Most suppliers take different approaches to when and how they recalculate and apply changes to customer DD payments. They vary on a wide range of inputs including change tolerances, review cycles, future target balances based on target cashflows, and how to reflect current energy costs against future uncertainty.

All of these are reflected in the differing appetites for changing customers’ DD payments, especially true during the energy crisis, particularly relating to how EBSS was applied to customers. At this time, most suppliers paused DD reviews for at least a short period.

Using a simplistic model of DD cycles, our analysis suggests these customers would have been experiencing peak energy prices across most of 2023, much later than implied by the CPI, with UK inflation officially peaking at 11.1% in October 2022.

If we assume DD levels are reviewed every six months (Apr/Oct), and are set to recover any deficit built up in the delayed update, then consumers on DD would have spent the most on energy during Summer 2023, spreading the impact of seasonal demand and higher costs over a broader period. This also caused an adverse position where consumers on DD would have seen increasing payments, just as headlines talked to falling energy bills and the easing of the energy crisis.

It coincides with trends for industry debt, which has seen rapid growth from Q2 2023 onwards, six months later than the official peak of inflation. This is also partly due to the definition of debt used by Ofgem, meaning arrears aren’t counted until they’re 90 days old, not factoring in rolling balances of DD customers while a DD is live.

Most consumers on DD are only now in 2024 feeling respite from energy prices, yet they’re still paying double what they paid in 2021. This highlights the different experiences faced by consumers using different payment methods, with those on DD and POROB experiencing more inflation, later than those on Pre-Payment.

What’s the impact on consumers now, and in the future?

That was back then, so what about now? When looking at the impact of energy costs on the inflation rate to March 2024 of 3.2%, household energy makes a negative contribution due to falling prices. The CPI rate would be closer to 5%, if not for this fall in energy prices.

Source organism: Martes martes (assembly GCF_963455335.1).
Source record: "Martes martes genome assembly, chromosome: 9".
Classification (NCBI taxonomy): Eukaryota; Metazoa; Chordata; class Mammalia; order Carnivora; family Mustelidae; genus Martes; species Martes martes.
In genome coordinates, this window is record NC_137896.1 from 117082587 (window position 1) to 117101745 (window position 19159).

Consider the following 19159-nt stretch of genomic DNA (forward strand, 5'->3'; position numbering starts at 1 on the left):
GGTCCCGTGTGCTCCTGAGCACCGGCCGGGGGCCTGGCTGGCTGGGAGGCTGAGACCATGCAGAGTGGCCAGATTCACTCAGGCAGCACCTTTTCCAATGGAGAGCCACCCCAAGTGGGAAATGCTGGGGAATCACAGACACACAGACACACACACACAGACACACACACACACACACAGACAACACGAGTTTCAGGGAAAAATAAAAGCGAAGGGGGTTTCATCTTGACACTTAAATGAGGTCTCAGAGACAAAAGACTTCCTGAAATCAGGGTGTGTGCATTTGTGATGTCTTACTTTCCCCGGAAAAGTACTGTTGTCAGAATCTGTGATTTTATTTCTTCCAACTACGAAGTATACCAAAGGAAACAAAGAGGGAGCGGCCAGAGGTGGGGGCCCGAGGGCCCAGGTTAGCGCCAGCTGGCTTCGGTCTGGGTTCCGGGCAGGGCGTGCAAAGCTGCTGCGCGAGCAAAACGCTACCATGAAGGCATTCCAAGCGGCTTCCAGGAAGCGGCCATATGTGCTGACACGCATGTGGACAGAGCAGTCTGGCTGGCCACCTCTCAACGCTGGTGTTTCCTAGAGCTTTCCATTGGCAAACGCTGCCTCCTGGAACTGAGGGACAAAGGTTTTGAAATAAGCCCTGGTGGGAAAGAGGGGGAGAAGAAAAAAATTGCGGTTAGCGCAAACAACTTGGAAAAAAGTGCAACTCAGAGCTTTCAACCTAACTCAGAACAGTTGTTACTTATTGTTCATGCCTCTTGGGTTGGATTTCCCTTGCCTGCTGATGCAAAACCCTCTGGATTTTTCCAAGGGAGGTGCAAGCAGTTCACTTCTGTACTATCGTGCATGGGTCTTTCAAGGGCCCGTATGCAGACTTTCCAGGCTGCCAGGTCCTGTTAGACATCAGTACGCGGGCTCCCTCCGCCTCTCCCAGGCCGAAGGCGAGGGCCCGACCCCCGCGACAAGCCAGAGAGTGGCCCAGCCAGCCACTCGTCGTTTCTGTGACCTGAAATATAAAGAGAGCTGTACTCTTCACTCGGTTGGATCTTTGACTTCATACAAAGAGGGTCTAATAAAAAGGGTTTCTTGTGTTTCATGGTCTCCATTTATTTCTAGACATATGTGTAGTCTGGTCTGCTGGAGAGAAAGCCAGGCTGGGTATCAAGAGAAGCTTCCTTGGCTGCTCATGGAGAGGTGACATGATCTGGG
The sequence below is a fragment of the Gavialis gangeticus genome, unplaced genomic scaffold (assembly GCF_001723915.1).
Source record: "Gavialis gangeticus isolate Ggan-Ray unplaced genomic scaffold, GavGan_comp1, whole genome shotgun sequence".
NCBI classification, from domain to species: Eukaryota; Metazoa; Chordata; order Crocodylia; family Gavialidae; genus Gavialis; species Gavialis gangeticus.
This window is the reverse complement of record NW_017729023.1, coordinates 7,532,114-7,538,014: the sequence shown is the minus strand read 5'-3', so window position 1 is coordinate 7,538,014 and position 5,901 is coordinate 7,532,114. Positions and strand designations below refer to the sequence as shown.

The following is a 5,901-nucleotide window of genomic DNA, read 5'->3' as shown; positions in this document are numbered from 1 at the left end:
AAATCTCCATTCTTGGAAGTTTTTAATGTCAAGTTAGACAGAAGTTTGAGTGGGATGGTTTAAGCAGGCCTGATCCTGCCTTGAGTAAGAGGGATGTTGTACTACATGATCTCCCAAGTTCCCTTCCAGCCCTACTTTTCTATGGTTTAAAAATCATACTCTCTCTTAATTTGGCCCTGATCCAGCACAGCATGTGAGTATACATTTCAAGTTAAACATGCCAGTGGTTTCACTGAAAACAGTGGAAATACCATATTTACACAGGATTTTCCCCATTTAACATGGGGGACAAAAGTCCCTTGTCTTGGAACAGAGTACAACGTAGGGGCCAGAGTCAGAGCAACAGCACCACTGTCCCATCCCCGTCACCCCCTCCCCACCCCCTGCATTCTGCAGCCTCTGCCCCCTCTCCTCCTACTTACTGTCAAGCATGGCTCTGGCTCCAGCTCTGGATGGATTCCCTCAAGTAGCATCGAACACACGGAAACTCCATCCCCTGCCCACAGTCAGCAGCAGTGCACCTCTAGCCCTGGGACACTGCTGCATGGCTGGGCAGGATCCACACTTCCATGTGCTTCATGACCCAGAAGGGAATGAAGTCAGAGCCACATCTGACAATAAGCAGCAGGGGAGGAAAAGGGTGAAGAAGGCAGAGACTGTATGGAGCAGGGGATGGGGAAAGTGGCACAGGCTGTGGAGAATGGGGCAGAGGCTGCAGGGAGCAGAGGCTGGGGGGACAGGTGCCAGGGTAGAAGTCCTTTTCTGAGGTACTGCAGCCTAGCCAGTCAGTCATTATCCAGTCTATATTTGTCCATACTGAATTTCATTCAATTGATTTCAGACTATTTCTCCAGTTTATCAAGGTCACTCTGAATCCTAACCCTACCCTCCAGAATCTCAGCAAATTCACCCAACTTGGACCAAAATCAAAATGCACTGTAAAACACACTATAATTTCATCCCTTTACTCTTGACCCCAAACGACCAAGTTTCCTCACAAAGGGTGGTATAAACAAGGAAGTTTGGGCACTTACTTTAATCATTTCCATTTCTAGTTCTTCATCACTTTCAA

As we see the easing cost of energy reflected in the price cap, and therefore customer bills, we’re also seeing tariffs offered that are meaningfully cheaper than the price cap. Consumers can again beat the official rate of inflation by engaging with the energy market. This no longer just means switching supplier – as we’re seeing more suppliers offering retention tariffs, or smart and time of use tariffs (TOU).

Consumers who took advantage of TOU tariffs in recent months will have a far lower personal rate of inflation. TOU tariffs tracked falling wholesale prices much faster, because of how the energy is procured by energy suppliers, meaning some consumers will have beaten the energy price cap by up to 30%.

Now the wholesale energy market has flattened, TOU tariffs aren’t necessarily a one-size-fits all. However, they can still significantly favour customers who can shift their usage away from peaks – with some also getting an added benefit from the Demand Flexibility Service.

Overall, engaged energy customers are benefitting from the market, but engagement looks different. Falling inflation for particular cohorts of customers suggests easing pressures on disposable income, and a brighter short-term outlook for market participants with growth plans built around energy services and solutions.

We continue to see that one size doesn’t fit all, and clear, consistent segmentation of customers is key.

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If you'd like to know more about the impact on your customers, and how you support them as more tariffs become available, contact Tom Bromwich.

Tom Bromwich

Tom leads client engagements with a particular focus on commercial strategy, pricing, customer acquisition and retention.